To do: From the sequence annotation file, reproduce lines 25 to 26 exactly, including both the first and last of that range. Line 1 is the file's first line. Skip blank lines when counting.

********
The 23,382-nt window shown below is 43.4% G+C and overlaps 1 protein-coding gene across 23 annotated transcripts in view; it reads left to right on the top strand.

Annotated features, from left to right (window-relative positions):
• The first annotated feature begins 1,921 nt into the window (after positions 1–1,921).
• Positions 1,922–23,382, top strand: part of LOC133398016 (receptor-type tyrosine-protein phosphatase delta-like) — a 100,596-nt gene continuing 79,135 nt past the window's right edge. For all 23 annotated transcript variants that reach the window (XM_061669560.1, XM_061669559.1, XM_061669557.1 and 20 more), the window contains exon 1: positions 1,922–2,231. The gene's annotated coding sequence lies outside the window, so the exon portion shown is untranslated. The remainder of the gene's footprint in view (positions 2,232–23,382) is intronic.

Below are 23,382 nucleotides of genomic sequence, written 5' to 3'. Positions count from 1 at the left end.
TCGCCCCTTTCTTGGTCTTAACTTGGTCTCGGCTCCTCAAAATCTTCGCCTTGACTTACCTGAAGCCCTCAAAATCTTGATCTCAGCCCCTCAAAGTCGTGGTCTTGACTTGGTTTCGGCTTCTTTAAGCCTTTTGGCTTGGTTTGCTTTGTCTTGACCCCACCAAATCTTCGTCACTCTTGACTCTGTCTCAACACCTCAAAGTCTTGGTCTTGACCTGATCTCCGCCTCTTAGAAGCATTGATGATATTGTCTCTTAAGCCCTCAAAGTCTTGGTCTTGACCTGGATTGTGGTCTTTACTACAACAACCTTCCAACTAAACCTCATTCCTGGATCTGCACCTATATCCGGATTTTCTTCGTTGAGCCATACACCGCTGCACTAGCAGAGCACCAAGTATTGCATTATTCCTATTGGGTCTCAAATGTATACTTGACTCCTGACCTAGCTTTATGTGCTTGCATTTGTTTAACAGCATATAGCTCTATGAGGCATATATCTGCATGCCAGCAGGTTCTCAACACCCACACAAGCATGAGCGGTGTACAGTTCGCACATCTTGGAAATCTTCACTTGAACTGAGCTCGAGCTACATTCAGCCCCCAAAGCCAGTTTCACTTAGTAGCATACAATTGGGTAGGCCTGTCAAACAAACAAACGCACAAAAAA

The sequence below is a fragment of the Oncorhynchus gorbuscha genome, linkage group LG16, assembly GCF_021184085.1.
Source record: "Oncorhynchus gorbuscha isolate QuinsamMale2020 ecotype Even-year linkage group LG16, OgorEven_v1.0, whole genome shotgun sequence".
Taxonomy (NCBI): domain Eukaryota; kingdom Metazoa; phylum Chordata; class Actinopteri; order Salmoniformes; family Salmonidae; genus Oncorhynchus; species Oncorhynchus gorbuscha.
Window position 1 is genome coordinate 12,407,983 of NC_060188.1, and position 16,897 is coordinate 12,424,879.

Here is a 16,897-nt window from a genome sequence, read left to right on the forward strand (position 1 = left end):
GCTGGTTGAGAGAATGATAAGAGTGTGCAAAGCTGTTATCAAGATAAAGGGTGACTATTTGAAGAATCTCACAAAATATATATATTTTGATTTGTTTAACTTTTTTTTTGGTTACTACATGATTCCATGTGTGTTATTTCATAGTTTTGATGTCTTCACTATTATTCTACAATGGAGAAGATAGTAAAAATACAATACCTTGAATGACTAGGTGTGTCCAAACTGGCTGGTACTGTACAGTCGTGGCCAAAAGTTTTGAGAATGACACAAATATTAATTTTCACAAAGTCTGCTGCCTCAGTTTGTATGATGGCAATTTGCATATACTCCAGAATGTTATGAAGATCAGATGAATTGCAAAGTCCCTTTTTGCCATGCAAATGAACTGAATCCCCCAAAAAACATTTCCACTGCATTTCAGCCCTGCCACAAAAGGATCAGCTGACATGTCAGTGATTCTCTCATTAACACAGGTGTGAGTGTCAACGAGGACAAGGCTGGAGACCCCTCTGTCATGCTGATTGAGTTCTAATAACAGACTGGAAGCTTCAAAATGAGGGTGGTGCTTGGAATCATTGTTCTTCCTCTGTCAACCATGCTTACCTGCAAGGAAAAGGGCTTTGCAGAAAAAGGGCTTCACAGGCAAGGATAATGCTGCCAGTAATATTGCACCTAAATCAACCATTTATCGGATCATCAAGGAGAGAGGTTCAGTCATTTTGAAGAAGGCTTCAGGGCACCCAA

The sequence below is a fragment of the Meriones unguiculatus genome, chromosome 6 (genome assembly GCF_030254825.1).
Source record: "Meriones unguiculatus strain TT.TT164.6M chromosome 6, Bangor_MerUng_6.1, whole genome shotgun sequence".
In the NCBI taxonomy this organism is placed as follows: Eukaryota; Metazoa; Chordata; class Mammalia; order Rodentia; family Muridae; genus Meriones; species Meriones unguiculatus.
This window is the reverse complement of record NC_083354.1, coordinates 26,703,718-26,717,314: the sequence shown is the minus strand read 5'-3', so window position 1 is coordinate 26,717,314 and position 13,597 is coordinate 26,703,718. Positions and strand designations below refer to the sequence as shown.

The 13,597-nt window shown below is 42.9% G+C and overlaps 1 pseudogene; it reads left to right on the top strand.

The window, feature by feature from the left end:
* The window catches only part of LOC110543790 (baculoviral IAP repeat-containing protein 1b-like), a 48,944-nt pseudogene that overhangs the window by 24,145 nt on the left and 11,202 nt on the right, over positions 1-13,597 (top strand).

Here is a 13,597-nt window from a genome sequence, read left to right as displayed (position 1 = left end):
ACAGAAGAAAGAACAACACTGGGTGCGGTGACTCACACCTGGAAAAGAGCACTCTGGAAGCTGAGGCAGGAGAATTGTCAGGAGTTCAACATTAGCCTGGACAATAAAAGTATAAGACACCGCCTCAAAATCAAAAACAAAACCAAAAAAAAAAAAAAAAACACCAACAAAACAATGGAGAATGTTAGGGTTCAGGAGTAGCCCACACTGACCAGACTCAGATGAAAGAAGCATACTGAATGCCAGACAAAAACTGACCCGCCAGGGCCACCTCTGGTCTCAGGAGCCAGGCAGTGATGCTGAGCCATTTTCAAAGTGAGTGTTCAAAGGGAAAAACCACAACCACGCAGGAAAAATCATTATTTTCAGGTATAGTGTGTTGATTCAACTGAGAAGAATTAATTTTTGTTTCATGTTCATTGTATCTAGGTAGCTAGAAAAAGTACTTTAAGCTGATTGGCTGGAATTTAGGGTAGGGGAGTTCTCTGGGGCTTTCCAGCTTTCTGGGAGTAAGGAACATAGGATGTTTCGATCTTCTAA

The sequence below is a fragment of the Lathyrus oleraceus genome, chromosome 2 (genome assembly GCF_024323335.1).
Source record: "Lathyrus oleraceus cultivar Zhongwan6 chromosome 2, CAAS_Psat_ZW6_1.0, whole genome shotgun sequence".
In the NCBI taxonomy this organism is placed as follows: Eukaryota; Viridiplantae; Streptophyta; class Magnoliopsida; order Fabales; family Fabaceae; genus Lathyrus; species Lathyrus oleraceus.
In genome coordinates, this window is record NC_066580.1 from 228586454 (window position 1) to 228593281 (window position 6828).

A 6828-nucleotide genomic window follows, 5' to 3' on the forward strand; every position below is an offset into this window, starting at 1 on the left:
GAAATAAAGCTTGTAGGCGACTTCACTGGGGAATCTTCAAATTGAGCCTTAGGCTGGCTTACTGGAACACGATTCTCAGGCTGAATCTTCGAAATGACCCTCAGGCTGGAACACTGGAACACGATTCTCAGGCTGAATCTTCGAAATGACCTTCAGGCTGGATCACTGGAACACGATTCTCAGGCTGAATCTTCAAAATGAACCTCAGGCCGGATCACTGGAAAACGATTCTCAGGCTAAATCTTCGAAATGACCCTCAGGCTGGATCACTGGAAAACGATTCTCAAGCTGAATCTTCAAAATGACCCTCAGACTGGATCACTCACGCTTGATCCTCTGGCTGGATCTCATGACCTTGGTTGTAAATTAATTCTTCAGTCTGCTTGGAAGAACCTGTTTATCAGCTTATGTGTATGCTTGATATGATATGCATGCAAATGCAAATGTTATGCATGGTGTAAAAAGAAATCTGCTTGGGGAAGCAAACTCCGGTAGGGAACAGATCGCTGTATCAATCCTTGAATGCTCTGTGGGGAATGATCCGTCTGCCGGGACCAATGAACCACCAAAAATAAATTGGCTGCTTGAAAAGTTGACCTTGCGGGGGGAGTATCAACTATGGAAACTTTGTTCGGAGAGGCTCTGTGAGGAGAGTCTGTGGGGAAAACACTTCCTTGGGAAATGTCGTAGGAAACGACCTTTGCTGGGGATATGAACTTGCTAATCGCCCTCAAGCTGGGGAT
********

In genome coordinates, this window is record NC_066580.1 from 228586454 (window position 1) to 228593281 (window position 6828).

A 6828-nucleotide genomic window follows, 5' to 3' on the forward strand; every position below is an offset into this window, starting at 1 on the left: